Tech from Navy’s drone task force could support Operation Prosperity Guardian

Task Force 59’s contribution "provides some interesting highlights" about the unit's progress, a senior U.S. Central Command official told DefenseScoop.
A MANTAS T-12 unmanned surface vessel (USV), front, operates alongside Royal Bahrain Naval Force fast-attack craft RBNS Abdul Rahman Al-fadel during exercise New Horizon in the Arabian Gulf, Oct. 26, 2021. Exercise New Horizon was U.S. Naval Forces Central Command Task Force 59’s first at-sea evolution since its establishment Sept. 9, 2021. (U.S. Navy photo by Mass Communication Specialist 2nd Class Dawson Roth)

Drones and artificial intelligence capabilities that have been tested and refined in the Middle East by an innovative U.S. Navy task force are now under consideration to support the new multinational coalition set up to protect ships transiting the Red Sea, multiple sources told DefenseScoop.

On Tuesday in Bahrain, Defense Secretary Lloyd Austin announced Operation Prosperity Guardian — a new security initiative between the United States and an undisclosed number of other nations to “jointly address security challenges in the southern Red Sea and the Gulf of Aden.” Technologies being advanced by the U.S. Navy’s Task Force 59, under 5th Fleet, are in discussion to enable some of that new multinational coalition’s forthcoming activities.

Task Force 59’s role in Operation Prosperity Guardian “is currently bounded, but provides some interesting highlights” about what the unit has accomplished to date, a senior U.S. Central Command official told DefenseScoop on Wednesday on condition of anonymity.

Operation Prosperity Guardian comes in response to a series of drone and missile assaults against commercial vessels in crucial shipping lanes around the Red Sea. The weapons were launched from parts of Yemen that the Pentagon assesses is controlled by the Iran-backed Houthis rebel group. These types of attacks have intensified since Israel’s war against the Palestine-based militant group Hamas began after an Oct. 7 ambush.


The United Kingdom, Bahrain, Canada, France, Italy, Netherlands, Norway, Seychelles and Spain — and several other countries who asked to secretly sign on — are working with American troops to collectively supply personnel, weapons and other military assets for Prosperity Guardian. 

Notably, the effort is being steered under an existing multinational maritime partnership between dozens of nations to secure the Gulf of Oman, the Indian Ocean, the Persian Gulf, the Red Sea and the Gulf of Aden, which is known as the Combined Maritime Forces and includes Task Force 153.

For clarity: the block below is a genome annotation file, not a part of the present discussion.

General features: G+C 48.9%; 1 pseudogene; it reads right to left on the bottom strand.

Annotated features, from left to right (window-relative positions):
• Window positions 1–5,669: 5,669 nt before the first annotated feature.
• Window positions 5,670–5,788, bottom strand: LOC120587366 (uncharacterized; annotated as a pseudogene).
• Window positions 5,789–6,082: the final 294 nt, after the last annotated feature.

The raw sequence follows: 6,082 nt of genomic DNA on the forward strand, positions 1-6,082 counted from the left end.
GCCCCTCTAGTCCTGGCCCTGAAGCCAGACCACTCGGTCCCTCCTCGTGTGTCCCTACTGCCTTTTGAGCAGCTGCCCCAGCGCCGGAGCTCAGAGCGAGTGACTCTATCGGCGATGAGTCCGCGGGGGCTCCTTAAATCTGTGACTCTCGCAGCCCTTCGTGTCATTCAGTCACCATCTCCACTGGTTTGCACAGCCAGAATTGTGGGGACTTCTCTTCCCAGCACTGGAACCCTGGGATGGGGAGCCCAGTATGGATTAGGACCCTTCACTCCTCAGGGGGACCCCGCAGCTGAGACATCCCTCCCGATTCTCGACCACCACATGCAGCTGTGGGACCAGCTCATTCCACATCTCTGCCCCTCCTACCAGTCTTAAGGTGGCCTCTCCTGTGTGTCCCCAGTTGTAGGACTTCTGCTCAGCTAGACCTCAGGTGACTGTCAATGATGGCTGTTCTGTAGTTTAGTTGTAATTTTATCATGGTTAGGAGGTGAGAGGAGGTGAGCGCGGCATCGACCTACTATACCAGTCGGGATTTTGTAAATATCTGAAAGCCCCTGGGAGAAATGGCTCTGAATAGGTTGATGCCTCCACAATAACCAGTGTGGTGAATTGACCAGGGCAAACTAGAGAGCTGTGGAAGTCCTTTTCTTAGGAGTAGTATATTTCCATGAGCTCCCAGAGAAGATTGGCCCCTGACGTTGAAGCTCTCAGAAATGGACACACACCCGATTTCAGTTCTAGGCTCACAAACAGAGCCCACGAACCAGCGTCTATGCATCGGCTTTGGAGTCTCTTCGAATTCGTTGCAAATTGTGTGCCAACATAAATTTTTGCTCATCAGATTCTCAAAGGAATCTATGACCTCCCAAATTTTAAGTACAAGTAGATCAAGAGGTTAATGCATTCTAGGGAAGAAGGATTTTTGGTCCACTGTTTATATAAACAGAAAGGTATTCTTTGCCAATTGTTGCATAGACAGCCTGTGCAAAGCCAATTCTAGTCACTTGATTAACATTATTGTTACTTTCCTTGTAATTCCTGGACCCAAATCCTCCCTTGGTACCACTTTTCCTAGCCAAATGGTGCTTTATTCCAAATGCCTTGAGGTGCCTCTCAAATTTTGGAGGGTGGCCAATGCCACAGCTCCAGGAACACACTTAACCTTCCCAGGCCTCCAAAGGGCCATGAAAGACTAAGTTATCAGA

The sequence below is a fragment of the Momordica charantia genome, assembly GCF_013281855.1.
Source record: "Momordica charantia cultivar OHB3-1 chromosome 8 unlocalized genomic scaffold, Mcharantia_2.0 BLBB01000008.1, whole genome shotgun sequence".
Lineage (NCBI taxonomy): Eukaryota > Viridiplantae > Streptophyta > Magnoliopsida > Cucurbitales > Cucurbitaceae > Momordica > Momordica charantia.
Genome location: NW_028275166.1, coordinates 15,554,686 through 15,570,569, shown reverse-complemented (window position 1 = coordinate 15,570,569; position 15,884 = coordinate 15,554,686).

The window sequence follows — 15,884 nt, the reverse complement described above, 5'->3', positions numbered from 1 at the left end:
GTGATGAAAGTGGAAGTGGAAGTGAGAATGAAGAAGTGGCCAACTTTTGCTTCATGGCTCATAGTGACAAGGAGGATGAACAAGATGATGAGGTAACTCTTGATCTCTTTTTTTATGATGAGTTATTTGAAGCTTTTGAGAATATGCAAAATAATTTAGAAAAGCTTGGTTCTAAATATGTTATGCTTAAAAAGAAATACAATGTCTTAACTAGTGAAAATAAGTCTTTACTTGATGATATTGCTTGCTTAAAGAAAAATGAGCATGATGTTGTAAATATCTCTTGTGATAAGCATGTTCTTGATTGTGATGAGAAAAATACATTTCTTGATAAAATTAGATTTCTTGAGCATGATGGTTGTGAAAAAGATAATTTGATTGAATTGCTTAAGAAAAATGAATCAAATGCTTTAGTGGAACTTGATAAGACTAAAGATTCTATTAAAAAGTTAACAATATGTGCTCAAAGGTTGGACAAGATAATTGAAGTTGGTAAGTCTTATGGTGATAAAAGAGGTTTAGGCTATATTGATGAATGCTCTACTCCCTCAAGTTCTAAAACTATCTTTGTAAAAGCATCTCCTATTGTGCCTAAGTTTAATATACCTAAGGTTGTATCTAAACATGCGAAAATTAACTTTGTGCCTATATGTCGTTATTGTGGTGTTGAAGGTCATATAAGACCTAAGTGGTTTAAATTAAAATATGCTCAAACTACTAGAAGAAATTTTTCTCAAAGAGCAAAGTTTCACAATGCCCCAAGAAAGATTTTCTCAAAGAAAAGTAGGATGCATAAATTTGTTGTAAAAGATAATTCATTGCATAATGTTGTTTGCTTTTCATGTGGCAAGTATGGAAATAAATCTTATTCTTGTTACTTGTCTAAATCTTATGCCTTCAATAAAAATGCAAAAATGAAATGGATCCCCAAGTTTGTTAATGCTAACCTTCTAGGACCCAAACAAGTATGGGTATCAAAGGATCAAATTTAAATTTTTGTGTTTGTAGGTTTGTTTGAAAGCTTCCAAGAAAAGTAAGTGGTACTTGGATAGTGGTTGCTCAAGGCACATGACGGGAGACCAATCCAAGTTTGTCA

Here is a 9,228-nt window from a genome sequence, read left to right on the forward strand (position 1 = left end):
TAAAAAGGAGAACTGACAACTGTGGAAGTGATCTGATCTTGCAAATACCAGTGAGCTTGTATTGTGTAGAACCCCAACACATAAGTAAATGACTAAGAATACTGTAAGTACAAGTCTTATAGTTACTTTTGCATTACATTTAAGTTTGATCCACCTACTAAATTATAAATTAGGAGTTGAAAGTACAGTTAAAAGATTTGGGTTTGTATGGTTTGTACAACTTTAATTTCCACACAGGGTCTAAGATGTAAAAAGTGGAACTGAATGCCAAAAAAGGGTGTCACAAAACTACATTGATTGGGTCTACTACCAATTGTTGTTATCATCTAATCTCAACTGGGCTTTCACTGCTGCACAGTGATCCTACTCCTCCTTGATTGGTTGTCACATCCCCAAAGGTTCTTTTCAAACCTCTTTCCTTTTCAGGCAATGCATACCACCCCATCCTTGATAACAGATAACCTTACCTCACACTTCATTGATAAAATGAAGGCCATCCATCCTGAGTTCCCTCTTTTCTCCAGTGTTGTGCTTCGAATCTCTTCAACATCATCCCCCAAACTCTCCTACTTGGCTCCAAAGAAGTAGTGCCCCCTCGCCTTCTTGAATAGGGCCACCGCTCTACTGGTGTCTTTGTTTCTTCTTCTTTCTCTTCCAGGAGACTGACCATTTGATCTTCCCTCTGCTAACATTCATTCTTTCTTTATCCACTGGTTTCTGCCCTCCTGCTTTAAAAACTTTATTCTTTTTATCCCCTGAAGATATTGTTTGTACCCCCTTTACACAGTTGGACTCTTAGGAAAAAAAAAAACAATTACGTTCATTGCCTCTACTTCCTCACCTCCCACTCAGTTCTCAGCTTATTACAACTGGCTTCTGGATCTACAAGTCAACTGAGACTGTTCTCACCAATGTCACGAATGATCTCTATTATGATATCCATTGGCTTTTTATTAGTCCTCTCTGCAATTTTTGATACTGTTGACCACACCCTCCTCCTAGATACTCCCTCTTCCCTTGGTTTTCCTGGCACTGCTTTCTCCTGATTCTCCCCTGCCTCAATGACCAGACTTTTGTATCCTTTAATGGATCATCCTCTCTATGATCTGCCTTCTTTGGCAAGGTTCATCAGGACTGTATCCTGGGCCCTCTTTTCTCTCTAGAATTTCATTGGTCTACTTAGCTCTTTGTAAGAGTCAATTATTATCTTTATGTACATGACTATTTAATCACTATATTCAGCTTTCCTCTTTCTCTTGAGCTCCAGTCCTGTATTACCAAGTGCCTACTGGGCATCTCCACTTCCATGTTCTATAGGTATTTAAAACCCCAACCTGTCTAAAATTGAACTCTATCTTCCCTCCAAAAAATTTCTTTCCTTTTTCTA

“Operation Prosperity Guardian is an international response to threats and actions by the Houthis to disrupt the international flow of commerce, inhibit freedom of navigation, and endanger the safety of ships and personnel affiliated with more than 35 different countries,” a Pentagon spokesperson told DefenseScoop Tuesday.

Back in 2021, the U.S. Navy established Task Force 59 as a first-of-its-kind unit that could strategically deploy and integrate uncrewed systems and AI for maritime domain awareness and deterrence pursuits. Since then, the task force has completed tens of thousands of hours operating and aggressively experimenting with unmanned surface vessels and associated technologies in waters around the Arabian Peninsula.

In response to questions from DefenseScoop this week, several U.S. government officials, on the condition of anonymity, said Task Force 59 is not preparing to operate as an element of Operation Prosperity Guardian, but that technologies it has enabled could underpin some of the multinational effort.


“Bottom line is we think the ongoing efforts demonstrate a) how Task Force 59 has successfully integrated unmanned capabilities into the traditional fleet out at [Naval Forces Central Command, or NAVCENT] and b) how it has built out a broader bench of capability that can support the efforts as needed,” the senior U.S. Central Command official told DefenseScoop on Wednesday.

They did not provide further information regarding what specific technologies may be provided.

Brandi Vincent

Written by Brandi Vincent

Brandi Vincent is DefenseScoop's Pentagon correspondent. She reports on emerging and disruptive technologies, and associated policies, impacting the Defense Department and its personnel. Prior to joining Scoop News Group, Brandi produced a long-form documentary and worked as a journalist at Nextgov, Snapchat and NBC Network. She was named a 2021 Paul Miller Washington Fellow by the National Press Foundation and was awarded SIIA’s 2020 Jesse H. Neal Award for Best News Coverage. Brandi grew up in Louisiana and received a master’s degree in journalism from the University of Maryland.

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